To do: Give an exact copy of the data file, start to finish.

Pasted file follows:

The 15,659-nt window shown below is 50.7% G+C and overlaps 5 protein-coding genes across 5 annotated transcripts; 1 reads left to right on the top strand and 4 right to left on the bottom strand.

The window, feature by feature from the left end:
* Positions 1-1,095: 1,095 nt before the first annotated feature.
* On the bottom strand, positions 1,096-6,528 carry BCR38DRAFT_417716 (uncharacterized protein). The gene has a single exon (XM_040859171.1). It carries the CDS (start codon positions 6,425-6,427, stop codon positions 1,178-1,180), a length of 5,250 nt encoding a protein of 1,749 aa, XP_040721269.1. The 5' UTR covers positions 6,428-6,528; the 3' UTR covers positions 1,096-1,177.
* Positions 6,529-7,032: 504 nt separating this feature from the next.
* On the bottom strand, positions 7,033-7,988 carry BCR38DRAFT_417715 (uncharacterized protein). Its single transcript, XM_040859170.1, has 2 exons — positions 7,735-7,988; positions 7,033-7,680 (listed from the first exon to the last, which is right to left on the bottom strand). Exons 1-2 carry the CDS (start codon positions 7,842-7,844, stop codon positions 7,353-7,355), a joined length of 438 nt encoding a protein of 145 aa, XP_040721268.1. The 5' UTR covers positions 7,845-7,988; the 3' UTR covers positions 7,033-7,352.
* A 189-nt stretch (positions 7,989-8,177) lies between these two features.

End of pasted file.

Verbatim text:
The 15,659-nt window shown below is 50.7% G+C and overlaps 5 protein-coding genes across 5 annotated transcripts; 1 reads left to right on the top strand and 4 right to left on the bottom strand.

The window, feature by feature from the left end:
* Positions 1-1,095: 1,095 nt before the first annotated feature.
* On the bottom strand, positions 1,096-6,528 carry BCR38DRAFT_417716 (uncharacterized protein). The gene has a single exon (XM_040859171.1). It carries the CDS (start codon positions 6,425-6,427, stop codon positions 1,178-1,180), a length of 5,250 nt encoding a protein of 1,749 aa, XP_040721269.1. The 5' UTR covers positions 6,428-6,528; the 3' UTR covers positions 1,096-1,177.
* Positions 6,529-7,032: 504 nt separating this feature from the next.
* On the bottom strand, positions 7,033-7,988 carry BCR38DRAFT_417715 (uncharacterized protein). Its single transcript, XM_040859170.1, has 2 exons — positions 7,735-7,988; positions 7,033-7,680 (listed from the first exon to the last, which is right to left on the bottom strand). Exons 1-2 carry the CDS (start codon positions 7,842-7,844, stop codon positions 7,353-7,355), a joined length of 438 nt encoding a protein of 145 aa, XP_040721268.1. The 5' UTR covers positions 7,845-7,988; the 3' UTR covers positions 7,033-7,352.
* A 189-nt stretch (positions 7,989-8,177) lies between these two features.